Another recent study found that two thirds of all Germans believe that homeownership is fundamentally worthwhile. According to a survey carried out as part of the Sparda Banks’ “Housing in Germany 2017” study, the 31-40 age group is particularly keen on homeownership. And this is an age group that is very well represented in booming Berlin. Thanks to its flourishing economy and rapidly expanding start-up scene, Berlin is enticing a growing number of young people, which ensures that the average age of the population remains low. Last year alone, more than 60,000 new Berliners arrived to make their homes in the city. This is putting further pressure on the local housing market and makes the question, “Should I buy, or should I rent?” even more urgent. Anyone who still has lingering doubts should focus on the results of the Sparda Banks’ study: Owner-occupiers in Berlin currently enjoy cost benefits of an incredible 45 percent in comparison with living in rental housing. Hamburg is the only place in Germany where the savings are even higher, at 47 percent. The savings are lower in every other German metropolis, while the national average, at 41 percent, also fails to beat the cost benefits on offer in Berlin.

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Blog | 8. Juni 2017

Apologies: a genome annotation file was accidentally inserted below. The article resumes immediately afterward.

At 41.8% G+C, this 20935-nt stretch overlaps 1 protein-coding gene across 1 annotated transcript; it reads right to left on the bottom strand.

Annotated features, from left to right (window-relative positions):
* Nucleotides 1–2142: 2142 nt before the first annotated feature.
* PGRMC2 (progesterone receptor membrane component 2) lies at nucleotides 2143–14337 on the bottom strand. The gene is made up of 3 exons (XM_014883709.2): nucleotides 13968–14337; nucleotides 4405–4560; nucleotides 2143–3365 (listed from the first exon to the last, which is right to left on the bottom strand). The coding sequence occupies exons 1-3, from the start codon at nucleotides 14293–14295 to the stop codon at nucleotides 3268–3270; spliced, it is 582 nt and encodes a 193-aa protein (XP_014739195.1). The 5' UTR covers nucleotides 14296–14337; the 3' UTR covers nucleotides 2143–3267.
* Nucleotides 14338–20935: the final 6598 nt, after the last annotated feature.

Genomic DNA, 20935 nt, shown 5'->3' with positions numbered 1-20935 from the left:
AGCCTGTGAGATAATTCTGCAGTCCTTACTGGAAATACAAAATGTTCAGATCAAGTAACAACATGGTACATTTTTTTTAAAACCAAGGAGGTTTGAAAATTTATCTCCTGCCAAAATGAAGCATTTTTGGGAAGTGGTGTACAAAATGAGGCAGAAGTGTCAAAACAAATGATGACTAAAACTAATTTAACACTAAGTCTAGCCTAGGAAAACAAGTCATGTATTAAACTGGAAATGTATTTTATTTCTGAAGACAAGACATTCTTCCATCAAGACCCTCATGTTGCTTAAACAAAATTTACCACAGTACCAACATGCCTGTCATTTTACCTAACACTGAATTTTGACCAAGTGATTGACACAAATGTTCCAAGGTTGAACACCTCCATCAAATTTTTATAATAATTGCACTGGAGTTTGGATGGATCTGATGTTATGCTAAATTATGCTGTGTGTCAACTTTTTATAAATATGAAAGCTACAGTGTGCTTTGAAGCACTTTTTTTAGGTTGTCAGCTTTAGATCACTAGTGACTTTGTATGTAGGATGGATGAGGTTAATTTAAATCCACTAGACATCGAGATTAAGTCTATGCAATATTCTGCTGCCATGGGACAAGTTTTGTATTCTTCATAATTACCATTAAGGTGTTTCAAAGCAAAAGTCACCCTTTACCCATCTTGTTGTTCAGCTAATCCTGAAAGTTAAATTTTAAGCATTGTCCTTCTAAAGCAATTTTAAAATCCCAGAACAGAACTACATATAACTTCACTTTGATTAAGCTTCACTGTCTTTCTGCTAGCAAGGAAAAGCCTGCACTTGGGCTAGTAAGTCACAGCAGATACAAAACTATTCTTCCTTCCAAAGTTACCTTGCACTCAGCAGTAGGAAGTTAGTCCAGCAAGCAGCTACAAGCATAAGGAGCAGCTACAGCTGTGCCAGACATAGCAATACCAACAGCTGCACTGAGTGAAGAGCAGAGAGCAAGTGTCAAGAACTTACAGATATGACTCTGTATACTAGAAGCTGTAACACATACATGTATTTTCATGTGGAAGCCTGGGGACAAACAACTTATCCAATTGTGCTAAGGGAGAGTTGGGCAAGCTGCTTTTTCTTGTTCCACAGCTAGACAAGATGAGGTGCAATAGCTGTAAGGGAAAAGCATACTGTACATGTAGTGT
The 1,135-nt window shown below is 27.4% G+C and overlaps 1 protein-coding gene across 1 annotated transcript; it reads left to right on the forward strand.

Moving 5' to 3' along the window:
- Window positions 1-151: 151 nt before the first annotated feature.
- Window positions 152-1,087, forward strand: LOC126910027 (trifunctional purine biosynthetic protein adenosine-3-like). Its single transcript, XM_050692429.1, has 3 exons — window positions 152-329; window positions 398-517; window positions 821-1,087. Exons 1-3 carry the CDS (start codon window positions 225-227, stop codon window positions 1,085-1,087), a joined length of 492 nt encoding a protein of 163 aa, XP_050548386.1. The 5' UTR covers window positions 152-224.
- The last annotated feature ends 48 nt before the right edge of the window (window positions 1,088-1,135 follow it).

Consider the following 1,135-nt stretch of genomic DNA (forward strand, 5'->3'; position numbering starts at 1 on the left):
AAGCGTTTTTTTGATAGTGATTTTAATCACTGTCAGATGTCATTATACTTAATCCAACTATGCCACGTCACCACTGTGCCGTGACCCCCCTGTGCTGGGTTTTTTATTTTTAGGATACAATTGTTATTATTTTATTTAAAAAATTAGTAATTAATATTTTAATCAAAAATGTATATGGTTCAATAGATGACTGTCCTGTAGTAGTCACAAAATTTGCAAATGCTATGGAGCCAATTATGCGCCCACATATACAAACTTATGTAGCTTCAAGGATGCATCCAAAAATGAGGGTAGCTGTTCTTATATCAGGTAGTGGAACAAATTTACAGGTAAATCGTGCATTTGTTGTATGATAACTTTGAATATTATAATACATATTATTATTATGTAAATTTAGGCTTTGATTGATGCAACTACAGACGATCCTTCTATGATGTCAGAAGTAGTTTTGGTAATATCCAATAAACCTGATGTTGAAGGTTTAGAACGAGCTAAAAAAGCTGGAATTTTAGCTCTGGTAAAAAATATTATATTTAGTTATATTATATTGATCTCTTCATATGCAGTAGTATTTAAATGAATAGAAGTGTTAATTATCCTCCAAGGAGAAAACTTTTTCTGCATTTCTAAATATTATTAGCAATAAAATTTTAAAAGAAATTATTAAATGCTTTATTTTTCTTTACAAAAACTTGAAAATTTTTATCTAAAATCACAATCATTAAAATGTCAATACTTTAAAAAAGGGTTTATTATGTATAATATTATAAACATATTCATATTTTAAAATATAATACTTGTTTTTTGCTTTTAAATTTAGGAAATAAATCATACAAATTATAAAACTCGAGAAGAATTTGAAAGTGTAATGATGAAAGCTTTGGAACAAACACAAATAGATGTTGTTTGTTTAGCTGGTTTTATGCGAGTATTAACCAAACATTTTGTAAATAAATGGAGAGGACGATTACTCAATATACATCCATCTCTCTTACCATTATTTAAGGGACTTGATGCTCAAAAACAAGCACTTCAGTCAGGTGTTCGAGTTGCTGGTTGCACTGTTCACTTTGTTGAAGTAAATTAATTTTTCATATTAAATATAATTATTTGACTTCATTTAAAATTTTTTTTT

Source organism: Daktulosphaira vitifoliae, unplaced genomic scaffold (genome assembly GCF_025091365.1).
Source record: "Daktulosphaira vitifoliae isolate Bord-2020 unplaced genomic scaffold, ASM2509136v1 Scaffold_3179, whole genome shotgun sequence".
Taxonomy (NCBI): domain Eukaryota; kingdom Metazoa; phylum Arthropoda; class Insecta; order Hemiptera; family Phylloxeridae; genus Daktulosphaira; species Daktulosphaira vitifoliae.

BERLIN: HOME OWNERSHIP BEATS RENTING

Germans love to own residential real estate. That’s how it’s always been. But in the past, not so many households were able to fulfill their dreams of home ownership. Over the last few years, the situation has changed. Admittedly, the level of home ownership in Germany, at 46 percent, is still low in comparison with other European countries. But low interest rates and a construction boom have even improved the prospects of those in the lower middle class who want to buy their own homes. The high cost of rental housing in Germany’s major cities has certainly contributed to this development. In a number of large cities, it is now more expensive to rent an apartment than it is to buy one. More and more tenants are choosing to become homeowners – especially as they are well aware that rents are still rising. In Berlin’s western districts, net cold rents rose by almost 46 percent within the space of a decade (2004-2014), while in the city’s eastern districts rents pretty much doubled.

MORE EXPENSIVE ON THE SPREE? YES! BUT IT’S STILL MORE AFFORDABLE THAN MUNICH, STUTTGART OR FRANKFURT